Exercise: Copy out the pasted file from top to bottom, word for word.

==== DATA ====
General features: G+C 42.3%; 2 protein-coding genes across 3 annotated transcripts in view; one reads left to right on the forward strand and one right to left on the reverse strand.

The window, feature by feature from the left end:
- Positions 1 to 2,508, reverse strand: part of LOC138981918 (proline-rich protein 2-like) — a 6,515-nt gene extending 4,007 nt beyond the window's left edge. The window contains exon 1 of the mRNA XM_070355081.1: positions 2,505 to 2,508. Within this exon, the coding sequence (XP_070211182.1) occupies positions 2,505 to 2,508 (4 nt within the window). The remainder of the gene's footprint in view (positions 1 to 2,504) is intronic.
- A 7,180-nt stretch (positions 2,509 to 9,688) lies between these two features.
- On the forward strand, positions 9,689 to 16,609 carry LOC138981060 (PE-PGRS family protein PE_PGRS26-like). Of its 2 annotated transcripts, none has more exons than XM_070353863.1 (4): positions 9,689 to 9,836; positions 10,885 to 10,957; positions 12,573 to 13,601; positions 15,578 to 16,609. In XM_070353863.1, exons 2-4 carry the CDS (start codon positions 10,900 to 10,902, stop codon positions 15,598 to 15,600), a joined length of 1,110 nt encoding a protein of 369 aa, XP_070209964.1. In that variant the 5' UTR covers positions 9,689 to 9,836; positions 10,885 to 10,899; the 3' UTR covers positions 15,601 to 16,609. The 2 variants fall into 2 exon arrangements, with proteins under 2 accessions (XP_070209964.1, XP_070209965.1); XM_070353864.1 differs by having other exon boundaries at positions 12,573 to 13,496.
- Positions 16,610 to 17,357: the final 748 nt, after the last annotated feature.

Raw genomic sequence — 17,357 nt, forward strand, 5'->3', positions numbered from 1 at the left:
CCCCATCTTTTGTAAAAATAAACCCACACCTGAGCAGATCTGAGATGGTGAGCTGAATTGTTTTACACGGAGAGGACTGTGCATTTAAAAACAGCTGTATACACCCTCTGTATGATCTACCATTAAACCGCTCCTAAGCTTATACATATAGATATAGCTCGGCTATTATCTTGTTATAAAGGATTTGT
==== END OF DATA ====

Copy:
General features: G+C 42.3%; 2 protein-coding genes across 3 annotated transcripts in view; one reads left to right on the forward strand and one right to left on the reverse strand.

The window, feature by feature from the left end:
- Positions 1 to 2,508, reverse strand: part of LOC138981918 (proline-rich protein 2-like) — a 6,515-nt gene extending 4,007 nt beyond the window's left edge. The window contains exon 1 of the mRNA XM_070355081.1: positions 2,505 to 2,508. Within this exon, the coding sequence (XP_070211182.1) occupies positions 2,505 to 2,508 (4 nt within the window). The remainder of the gene's footprint in view (positions 1 to 2,504) is intronic.
- A 7,180-nt stretch (positions 2,509 to 9,688) lies between these two features.
- On the forward strand, positions 9,689 to 16,609 carry LOC138981060 (PE-PGRS family protein PE_PGRS26-like). Of its 2 annotated transcripts, none has more exons than XM_070353863.1 (4): positions 9,689 to 9,836; positions 10,885 to 10,957; positions 12,573 to 13,601; positions 15,578 to 16,609. In XM_070353863.1, exons 2-4 carry the CDS (start codon positions 10,900 to 10,902, stop codon positions 15,598 to 15,600), a joined length of 1,110 nt encoding a protein of 369 aa, XP_070209964.1. In that variant the 5' UTR covers positions 9,689 to 9,836; positions 10,885 to 10,899; the 3' UTR covers positions 15,601 to 16,609. The 2 variants fall into 2 exon arrangements, with proteins under 2 accessions (XP_070209964.1, XP_070209965.1); XM_070353864.1 differs by having other exon boundaries at positions 12,573 to 13,496.
- Positions 16,610 to 17,357: the final 748 nt, after the last annotated feature.

Raw genomic sequence — 17,357 nt, forward strand, 5'->3', positions numbered from 1 at the left:
CCCCATCTTTTGTAAAAATAAACCCACACCTGAGCAGATCTGAGATGGTGAGCTGAATTGTTTTACACGGAGAGGACTGTGCATTTAAAAACAGCTGTATACACCCTCTGTATGATCTACCATTAAACCGCTCCTAAGCTTATACATATAGATATAGCTCGGCTATTATCTTGTTATAAAGGATTTGT